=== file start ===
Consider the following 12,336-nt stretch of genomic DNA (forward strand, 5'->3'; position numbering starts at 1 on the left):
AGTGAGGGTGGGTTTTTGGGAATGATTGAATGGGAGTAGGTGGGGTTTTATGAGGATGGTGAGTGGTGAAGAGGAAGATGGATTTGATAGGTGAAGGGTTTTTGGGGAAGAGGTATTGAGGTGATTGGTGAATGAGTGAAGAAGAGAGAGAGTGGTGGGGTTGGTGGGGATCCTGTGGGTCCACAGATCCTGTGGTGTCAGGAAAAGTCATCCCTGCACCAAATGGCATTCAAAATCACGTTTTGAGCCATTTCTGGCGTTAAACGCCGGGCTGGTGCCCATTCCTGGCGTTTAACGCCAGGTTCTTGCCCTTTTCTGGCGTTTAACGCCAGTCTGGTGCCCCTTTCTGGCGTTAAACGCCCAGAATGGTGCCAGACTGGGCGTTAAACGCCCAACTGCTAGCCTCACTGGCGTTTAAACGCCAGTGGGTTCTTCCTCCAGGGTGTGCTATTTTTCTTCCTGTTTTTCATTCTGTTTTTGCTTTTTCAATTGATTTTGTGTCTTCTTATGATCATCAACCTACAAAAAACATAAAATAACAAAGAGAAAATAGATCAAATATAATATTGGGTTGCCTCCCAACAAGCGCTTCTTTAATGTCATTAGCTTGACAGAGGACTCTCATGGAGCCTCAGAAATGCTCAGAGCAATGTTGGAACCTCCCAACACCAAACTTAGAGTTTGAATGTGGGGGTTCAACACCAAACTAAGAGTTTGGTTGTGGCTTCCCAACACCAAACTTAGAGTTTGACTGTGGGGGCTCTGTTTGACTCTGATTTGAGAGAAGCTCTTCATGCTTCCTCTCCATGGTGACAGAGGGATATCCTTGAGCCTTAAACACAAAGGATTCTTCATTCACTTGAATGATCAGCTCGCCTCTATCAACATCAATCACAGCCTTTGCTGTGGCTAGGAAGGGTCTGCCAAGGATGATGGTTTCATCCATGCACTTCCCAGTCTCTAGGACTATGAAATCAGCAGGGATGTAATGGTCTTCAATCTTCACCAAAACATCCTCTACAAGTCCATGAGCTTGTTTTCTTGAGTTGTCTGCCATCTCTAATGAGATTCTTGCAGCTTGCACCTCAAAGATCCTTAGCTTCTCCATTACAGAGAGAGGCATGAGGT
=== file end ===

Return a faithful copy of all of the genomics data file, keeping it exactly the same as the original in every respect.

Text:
Consider the following 12,336-nt stretch of genomic DNA (forward strand, 5'->3'; position numbering starts at 1 on the left):
AGTGAGGGTGGGTTTTTGGGAATGATTGAATGGGAGTAGGTGGGGTTTTATGAGGATGGTGAGTGGTGAAGAGGAAGATGGATTTGATAGGTGAAGGGTTTTTGGGGAAGAGGTATTGAGGTGATTGGTGAATGAGTGAAGAAGAGAGAGAGTGGTGGGGTTGGTGGGGATCCTGTGGGTCCACAGATCCTGTGGTGTCAGGAAAAGTCATCCCTGCACCAAATGGCATTCAAAATCACGTTTTGAGCCATTTCTGGCGTTAAACGCCGGGCTGGTGCCCATTCCTGGCGTTTAACGCCAGGTTCTTGCCCTTTTCTGGCGTTTAACGCCAGTCTGGTGCCCCTTTCTGGCGTTAAACGCCCAGAATGGTGCCAGACTGGGCGTTAAACGCCCAACTGCTAGCCTCACTGGCGTTTAAACGCCAGTGGGTTCTTCCTCCAGGGTGTGCTATTTTTCTTCCTGTTTTTCATTCTGTTTTTGCTTTTTCAATTGATTTTGTGTCTTCTTATGATCATCAACCTACAAAAAACATAAAATAACAAAGAGAAAATAGATCAAATATAATATTGGGTTGCCTCCCAACAAGCGCTTCTTTAATGTCATTAGCTTGACAGAGGACTCTCATGGAGCCTCAGAAATGCTCAGAGCAATGTTGGAACCTCCCAACACCAAACTTAGAGTTTGAATGTGGGGGTTCAACACCAAACTAAGAGTTTGGTTGTGGCTTCCCAACACCAAACTTAGAGTTTGACTGTGGGGGCTCTGTTTGACTCTGATTTGAGAGAAGCTCTTCATGCTTCCTCTCCATGGTGACAGAGGGATATCCTTGAGCCTTAAACACAAAGGATTCTTCATTCACTTGAATGATCAGCTCGCCTCTATCAACATCAATCACAGCCTTTGCTGTGGCTAGGAAGGGTCTGCCAAGGATGATGGTTTCATCCATGCACTTCCCAGTCTCTAGGACTATGAAATCAGCAGGGATGTAATGGTCTTCAATCTTCACCAAAACATCCTCTACAAGTCCATGAGCTTGTTTTCTTGAGTTGTCTGCCATCTCTAATGAGATTCTTGCAGCTTGCACCTCAAAGATCCTTAGCTTCTCCATTACAGAGAGAGGCATGAGGT